This was originally posted on a horrible site called Myspace. When Myspace underwent a redesign in Fall 2010, hundreds of insightful reader comments that had been left over the years were lost. I have since deleted my account there.
For years I've hated spammers worse than anyone else in the world. But I'm starting to wonder...I think I've found a type of person I hate even more: People who sign up for a "spam arresting" service, wherein when you send them an e-mail, the e-mail is rejected and you have to follow additional steps to confirm your identity -- specifically, click a link, read bullshit, and then type bullshit into a box.
I understand why some people would do this. Spam is a nightmare, and not everyone has the tools to fight it on their end. And it kind of makes sense when they're receiving an e-mail out of the blue and you've never communicated with them before. Except that I think every time I've seen this happen, it involved either someone who had contacted me first and asked for a reply, or someone I had recently exchanged e-mails with. When it happened today, I was delivering the manuscript for the second edition of my book to my contact at the publisher. Of course, I had to comply and follow the steps. But it was the first time -- in every other case, I've just figured, "Hey, guess what? For all you know, my spam filter just zapped your confirm-your-identity message. I guess you'll just never get that e-mail. Sorry! I tried!"
This "solution" to spam is rude, thoughtless, and arrogant. It puts the onus on the sender, who has acted in good faith, to take care of the receiver's problems, with no effort at all on the receiver's end. It tells the sender, "I'm too busy to look through my trash folder, enter your e-mail address on a safe list, or give you the time of day for that matter. Now, who the fuck are you again?"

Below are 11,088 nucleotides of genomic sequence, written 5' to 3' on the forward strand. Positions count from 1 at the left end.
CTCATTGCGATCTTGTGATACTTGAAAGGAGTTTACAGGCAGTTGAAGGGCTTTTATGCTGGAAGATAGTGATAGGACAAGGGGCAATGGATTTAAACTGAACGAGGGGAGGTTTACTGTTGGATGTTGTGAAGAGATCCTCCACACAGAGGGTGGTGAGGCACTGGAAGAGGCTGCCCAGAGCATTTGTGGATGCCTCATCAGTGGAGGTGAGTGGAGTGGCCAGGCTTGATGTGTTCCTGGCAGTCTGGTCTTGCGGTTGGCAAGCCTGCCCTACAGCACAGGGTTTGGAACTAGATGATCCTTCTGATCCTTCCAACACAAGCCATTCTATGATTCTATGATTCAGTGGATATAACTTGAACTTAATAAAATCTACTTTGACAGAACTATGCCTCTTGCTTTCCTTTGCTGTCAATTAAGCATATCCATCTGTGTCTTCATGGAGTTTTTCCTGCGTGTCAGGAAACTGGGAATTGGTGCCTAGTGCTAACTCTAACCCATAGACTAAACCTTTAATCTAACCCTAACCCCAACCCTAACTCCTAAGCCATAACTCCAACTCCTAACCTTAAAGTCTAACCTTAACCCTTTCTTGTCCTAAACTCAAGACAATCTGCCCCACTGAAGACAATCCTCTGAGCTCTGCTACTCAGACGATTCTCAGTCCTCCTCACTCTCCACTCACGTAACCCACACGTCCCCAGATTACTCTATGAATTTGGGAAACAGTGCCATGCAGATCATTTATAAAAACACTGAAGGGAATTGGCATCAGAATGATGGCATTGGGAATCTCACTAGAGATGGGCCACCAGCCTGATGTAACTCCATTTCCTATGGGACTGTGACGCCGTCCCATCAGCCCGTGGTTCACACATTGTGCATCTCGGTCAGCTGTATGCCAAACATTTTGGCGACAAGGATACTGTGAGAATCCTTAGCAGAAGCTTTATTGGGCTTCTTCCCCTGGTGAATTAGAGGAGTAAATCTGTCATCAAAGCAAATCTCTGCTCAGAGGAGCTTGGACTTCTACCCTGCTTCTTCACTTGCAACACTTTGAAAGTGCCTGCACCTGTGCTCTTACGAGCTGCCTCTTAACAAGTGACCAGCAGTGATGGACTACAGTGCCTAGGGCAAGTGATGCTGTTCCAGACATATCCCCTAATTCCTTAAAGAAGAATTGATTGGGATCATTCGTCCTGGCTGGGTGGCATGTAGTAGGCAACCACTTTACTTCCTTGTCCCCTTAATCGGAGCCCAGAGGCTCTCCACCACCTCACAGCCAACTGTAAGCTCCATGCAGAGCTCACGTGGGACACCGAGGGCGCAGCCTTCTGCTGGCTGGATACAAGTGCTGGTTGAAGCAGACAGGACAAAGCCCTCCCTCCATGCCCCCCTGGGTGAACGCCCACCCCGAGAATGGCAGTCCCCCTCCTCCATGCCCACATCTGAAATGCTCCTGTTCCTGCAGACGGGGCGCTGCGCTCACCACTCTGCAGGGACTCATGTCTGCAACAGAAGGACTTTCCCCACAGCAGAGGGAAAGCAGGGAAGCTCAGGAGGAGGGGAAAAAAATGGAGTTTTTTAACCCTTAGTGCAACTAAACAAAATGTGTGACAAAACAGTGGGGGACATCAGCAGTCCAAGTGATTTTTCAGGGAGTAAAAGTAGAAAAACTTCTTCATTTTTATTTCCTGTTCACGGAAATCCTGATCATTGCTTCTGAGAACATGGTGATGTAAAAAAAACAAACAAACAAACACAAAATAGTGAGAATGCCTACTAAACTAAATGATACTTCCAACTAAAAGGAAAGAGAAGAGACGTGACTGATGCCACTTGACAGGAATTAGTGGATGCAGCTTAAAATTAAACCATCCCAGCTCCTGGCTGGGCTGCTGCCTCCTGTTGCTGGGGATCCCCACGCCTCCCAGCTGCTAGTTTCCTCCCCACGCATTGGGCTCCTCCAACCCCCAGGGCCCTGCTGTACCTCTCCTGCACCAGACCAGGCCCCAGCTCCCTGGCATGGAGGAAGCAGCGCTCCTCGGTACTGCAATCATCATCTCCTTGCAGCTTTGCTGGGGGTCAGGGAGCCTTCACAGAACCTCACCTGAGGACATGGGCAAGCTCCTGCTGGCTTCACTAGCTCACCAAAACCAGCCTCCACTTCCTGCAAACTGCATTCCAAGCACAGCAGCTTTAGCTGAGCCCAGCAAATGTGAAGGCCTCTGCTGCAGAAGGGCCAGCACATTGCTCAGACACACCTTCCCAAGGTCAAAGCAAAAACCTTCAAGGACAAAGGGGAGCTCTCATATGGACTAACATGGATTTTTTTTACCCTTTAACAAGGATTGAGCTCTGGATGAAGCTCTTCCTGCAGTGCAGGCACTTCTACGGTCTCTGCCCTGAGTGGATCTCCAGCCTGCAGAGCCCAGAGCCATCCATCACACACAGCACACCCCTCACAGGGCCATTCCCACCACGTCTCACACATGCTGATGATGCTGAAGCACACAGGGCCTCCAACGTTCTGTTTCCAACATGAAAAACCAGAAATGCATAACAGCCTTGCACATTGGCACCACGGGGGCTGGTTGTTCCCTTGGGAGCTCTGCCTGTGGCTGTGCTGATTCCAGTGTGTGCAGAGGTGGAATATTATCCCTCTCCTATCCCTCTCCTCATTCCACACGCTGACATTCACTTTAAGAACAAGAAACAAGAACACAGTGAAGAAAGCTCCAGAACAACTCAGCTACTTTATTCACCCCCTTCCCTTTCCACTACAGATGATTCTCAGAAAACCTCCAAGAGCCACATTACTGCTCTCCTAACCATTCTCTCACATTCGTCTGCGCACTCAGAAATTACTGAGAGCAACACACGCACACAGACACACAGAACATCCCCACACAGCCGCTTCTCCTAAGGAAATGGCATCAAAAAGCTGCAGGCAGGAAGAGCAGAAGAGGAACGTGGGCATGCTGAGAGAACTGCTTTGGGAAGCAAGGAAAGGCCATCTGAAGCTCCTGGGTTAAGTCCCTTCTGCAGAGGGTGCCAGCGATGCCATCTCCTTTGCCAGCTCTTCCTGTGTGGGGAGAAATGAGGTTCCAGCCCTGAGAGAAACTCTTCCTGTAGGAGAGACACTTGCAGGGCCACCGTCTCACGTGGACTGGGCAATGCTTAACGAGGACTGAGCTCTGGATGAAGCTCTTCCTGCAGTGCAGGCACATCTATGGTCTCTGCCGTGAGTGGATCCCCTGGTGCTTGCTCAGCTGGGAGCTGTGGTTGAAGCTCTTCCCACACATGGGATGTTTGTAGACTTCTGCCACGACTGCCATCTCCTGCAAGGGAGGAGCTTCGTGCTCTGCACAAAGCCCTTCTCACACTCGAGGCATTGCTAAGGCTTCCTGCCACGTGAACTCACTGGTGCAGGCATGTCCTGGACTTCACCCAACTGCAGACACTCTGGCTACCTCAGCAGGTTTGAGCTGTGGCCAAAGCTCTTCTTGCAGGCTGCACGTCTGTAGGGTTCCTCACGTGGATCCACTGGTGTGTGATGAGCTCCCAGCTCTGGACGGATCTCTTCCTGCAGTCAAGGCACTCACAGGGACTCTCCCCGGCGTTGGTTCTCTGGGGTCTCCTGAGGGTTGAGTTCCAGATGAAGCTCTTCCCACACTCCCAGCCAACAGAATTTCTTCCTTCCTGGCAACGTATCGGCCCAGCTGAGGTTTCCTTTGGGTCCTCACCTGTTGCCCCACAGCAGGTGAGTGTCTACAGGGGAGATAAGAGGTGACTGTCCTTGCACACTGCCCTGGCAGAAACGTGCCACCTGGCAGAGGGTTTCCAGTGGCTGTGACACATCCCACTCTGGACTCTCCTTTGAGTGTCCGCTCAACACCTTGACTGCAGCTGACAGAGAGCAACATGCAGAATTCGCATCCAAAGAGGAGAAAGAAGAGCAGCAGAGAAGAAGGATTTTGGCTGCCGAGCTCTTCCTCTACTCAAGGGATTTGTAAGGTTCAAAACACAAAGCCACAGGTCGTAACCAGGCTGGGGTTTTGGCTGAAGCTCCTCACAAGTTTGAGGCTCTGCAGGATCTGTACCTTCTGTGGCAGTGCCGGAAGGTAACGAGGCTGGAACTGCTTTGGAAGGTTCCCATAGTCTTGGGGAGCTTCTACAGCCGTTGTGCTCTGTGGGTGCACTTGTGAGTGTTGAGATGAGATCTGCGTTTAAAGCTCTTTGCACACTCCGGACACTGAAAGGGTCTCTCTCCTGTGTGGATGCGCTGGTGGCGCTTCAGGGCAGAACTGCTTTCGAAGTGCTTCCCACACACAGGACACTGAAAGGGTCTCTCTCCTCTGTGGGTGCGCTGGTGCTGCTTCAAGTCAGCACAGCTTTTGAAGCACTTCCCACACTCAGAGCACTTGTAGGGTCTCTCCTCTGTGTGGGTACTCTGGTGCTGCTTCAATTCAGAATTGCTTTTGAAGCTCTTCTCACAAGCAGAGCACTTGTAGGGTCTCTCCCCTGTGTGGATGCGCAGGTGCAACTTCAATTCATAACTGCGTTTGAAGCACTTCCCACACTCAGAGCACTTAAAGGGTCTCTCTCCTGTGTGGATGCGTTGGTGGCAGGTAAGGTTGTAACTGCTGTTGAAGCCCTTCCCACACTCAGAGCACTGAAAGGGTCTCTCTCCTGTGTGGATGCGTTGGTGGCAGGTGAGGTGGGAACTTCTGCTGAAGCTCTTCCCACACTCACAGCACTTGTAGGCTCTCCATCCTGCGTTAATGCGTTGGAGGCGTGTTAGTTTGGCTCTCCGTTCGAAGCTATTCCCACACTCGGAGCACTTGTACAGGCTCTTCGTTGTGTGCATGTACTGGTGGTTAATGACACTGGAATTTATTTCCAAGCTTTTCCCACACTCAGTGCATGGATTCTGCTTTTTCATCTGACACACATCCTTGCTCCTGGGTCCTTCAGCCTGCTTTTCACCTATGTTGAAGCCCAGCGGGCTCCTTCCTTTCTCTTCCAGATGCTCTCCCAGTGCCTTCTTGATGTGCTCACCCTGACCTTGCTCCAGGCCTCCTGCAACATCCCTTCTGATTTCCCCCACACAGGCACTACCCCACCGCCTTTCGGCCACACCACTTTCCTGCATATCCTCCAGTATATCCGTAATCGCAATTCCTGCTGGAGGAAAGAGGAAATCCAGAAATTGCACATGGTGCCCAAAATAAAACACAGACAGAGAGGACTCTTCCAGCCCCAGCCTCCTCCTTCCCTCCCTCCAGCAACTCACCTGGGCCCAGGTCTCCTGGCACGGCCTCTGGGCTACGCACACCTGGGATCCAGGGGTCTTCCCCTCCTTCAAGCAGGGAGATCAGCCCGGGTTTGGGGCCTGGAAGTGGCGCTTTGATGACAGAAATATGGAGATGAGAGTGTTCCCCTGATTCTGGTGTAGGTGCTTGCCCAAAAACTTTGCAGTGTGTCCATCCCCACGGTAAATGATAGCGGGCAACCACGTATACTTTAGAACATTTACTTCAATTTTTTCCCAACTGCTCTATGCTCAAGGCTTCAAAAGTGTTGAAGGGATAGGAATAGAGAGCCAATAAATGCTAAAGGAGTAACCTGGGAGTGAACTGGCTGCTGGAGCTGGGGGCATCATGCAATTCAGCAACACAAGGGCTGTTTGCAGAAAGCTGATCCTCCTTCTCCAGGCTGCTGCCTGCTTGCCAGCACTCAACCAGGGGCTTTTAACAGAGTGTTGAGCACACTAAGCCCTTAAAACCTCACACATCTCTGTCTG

I mean, imagine if you wrote on the envelopes of the Christmas cards you received this year, "Return to sender. Must confirm identity before I open." (If only I had gotten a Christmas card from someone who had blocked my e-mail in this way.)
Another reason why this annoys me: The "confirm your identity" message is, itself, spam. It is an unsolicited e-mail generated automatically, sent by a commercial business with an e-mail address I don't recognize. Worse, when I did confirm my identity, I received *another* automated e-mail from the spam blocker, this one announcing that webmasters can earn big buck$ by publicizing the service. Yep, folks, that is a real, true piece of spam -- no doubt about it. (My spam filter actually blocked that one, but I saw it in my trash folder. Which I do go through before emptying, by the way.) And now this company has acquired my e-mail address without my permission. Do you think they'd ever fatten their bottom line by selling it (along with the millions of other active addresses they're acquiring) to a mega-spammer in China or Russia? No......
I still hate spammers. But it would be highly gratifying if the people who signed up for these services started getting *more* spam in their inbox as a result. So, I guess if I had to root for either spammers or lazy, inconsiderate people who won't lift a finger to receive e-mails they actually want, then I guess I'd root for the spammers.